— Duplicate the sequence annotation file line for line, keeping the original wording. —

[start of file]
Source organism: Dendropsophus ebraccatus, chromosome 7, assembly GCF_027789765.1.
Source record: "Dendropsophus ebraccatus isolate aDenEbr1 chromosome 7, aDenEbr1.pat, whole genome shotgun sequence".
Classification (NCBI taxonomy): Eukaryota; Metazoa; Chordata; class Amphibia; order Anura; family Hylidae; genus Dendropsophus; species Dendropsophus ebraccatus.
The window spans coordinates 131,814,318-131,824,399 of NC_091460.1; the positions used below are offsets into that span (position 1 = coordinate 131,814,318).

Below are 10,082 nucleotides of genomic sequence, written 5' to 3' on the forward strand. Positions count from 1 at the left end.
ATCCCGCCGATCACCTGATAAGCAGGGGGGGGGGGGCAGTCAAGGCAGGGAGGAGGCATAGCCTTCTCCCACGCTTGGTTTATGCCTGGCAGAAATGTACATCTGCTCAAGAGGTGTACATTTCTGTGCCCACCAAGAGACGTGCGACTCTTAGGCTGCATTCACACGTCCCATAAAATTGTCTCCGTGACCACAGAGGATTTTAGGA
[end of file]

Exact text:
Source organism: Dendropsophus ebraccatus, chromosome 7, assembly GCF_027789765.1.
Source record: "Dendropsophus ebraccatus isolate aDenEbr1 chromosome 7, aDenEbr1.pat, whole genome shotgun sequence".
Classification (NCBI taxonomy): Eukaryota; Metazoa; Chordata; class Amphibia; order Anura; family Hylidae; genus Dendropsophus; species Dendropsophus ebraccatus.
The window spans coordinates 131,814,318-131,824,399 of NC_091460.1; the positions used below are offsets into that span (position 1 = coordinate 131,814,318).

Below are 10,082 nucleotides of genomic sequence, written 5' to 3' on the forward strand. Positions count from 1 at the left end.
ATCCCGCCGATCACCTGATAAGCAGGGGGGGGGGGGCAGTCAAGGCAGGGAGGAGGCATAGCCTTCTCCCACGCTTGGTTTATGCCTGGCAGAAATGTACATCTGCTCAAGAGGTGTACATTTCTGTGCCCACCAAGAGACGTGCGACTCTTAGGCTGCATTCACACGTCCCATAAAATTGTCTCCGTGACCACAGAGGATTTTAGGA